With major opioid settlement, clock is now ticking for Kansas state and local governments to sign on or fight
With a landmark settlement announced last week between a coalition of state attorneys general, the state of Kansas and more than two dozen local governments will be on the clock to decide whether they want to sign on.
The $26 billion settlement with pharmaceutical distributors Cardinal Health Inc., McKesson Corporation and AmerisourceBergen Corporation, as well as drug manufacturer Johnson & Johnson would resolve thousands of state and local lawsuits nationally.
This includes a lawsuit brought by Attorney General Derek Schmidt, as well as separate suits brought by more than two dozen counties and a handful of city governments. It is among a litany of cases brought against companies involved in paving the way for the opioid crisis in Kansas and nationally.
Earlier this year Schmidt announced the state would receive $4.8 million as part of a national settlement with consulting giant McKinsey, which allegedly helped businesses sell more painkillers.
Schmidt's office said the state's cut of the settlement could range from $90 million to $190 million, depending on a range of factors.
A formula is involved in distributing the funds and in order to qualify for the maximum amount possible, as many state and local governments as possible must drop their lawsuits.
But some governments nationally are already indicating their displeasure with the terms of the settlement and say they won't fall into line.
Under the deal, most — if not all — of the funds has to go toward addiction treatment and prevention. In addition, the companies involved would also agree to help create an independent clearinghouse with state governments to provide better data about where pills are going, among other provisions.
But Washington and West Virginia have already said they won't agree, arguing the financial terms of the deal are insufficient.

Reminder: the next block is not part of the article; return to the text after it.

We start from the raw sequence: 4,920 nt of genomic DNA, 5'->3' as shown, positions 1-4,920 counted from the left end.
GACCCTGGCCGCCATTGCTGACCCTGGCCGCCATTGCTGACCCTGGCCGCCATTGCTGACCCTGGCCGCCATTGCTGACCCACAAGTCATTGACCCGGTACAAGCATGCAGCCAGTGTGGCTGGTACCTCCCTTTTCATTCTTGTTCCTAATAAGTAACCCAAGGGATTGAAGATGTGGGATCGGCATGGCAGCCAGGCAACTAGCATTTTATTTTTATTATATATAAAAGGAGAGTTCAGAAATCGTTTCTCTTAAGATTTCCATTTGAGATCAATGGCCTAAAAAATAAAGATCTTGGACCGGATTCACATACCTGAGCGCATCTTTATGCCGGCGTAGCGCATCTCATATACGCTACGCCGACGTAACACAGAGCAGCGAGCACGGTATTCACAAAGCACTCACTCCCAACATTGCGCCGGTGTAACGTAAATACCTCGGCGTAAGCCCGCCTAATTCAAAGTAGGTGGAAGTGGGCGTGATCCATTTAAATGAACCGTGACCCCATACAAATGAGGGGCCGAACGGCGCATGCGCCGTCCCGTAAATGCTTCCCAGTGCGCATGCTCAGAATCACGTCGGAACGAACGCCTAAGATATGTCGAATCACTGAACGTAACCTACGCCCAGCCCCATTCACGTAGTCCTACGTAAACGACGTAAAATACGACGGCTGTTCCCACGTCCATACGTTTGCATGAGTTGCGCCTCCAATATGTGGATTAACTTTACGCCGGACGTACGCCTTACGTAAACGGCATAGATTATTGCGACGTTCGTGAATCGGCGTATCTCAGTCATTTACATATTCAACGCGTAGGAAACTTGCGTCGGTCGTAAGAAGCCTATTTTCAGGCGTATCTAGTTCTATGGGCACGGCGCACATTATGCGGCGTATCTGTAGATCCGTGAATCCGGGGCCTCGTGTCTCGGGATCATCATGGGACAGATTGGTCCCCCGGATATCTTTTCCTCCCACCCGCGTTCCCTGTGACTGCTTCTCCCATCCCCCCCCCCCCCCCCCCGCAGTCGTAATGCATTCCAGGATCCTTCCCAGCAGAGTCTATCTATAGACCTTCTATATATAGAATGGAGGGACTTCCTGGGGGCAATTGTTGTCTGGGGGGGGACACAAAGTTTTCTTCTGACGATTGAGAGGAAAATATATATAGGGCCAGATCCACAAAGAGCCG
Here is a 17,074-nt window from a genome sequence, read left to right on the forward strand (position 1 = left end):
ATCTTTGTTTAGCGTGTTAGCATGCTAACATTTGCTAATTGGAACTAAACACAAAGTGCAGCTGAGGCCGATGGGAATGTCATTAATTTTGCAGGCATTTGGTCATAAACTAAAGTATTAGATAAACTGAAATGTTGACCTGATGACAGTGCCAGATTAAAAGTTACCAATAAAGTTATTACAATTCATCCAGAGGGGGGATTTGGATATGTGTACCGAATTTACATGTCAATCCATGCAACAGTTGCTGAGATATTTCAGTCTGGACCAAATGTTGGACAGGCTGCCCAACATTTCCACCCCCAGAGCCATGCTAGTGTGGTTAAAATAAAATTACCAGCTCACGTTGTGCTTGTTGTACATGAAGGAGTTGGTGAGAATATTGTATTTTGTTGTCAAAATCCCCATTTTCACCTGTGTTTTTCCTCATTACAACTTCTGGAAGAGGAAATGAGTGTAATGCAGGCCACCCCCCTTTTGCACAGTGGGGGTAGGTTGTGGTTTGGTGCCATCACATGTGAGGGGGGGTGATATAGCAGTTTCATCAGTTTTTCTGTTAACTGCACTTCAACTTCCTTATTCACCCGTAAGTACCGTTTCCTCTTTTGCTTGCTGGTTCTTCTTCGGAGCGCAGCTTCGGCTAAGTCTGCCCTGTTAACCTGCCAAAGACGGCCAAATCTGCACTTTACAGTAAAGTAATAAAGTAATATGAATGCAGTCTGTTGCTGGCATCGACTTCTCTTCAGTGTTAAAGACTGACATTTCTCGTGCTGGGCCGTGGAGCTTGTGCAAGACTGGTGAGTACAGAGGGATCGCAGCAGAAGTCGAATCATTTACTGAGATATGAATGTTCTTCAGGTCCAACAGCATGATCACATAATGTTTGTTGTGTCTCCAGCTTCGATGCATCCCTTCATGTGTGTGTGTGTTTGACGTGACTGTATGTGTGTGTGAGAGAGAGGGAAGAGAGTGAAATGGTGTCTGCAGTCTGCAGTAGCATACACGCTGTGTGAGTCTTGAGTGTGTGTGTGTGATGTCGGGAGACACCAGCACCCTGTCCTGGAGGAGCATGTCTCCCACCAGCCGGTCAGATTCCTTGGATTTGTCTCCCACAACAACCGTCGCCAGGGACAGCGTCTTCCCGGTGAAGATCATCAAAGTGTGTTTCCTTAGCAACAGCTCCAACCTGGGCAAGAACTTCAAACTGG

Some cities have already indicated they will follow suit. Philadelphia District Attorney Larry Krasner is suing the Pennsylvania attorney general, arguing the state's move to join the deal was infringing on the city's rights and that is was, in Krasner's words a "sellout."
Kansas counties, state weigh options on settlement
John Milburn, a spokesperson for Schmidt, said in an email that "subject to final review of the details of the settlements, we do expect Kansas will join" the settlement.
And it doesn't appear that counties in Kansas are weighing a fight against the settlement, although many attorneys say they haven't yet thoroughly reviewed the terms of the agreement.
Jay Hall, legislative policy director and general counsel for the Kansas Association of Counties, echoed this, noting it was too early in the process for many counties to know for certain.
"If an individual county has had that discussion privately, they may have already made that decision that they are not going to agree," Hall said. "But in the conversations that I've had, that has not been the indication, that there is no way they are going to agree, they are going to pursue their own litigation — I have not heard that."
KAC and the League of Kansas Municipalities are working on an agreement with Schmidt's office consistent with a law passed earlier this year dictating how settlement monies might be dispersed. Attorneys for litigating counties say they have also been involved in that process but declined further comment until an agreement is reached.
The law funnels any funds recovered into two pots of money designated for addiction treatment. One is intended for the state and any local governments that drop their legal challenges and join the state in any settlement. The second is intended for local governments that didn't sue, as a way of discouraging any new lawsuits.
It also bars municipalities from filing their own legal challenges going forward. Any city or county that filed suit since the beginning of 2021 also would have to withdraw the case.
For now, the counties that have filed suits are weighing their options — but time is of the essence. States have 30 days to sign on to the settlement, while local governments have up to 120 days to decide to accept the deal.
“I think that is our plan,” Crawford County Counselor Jim Emerson said last week of signing on to the deal. “I think we’ll have to.”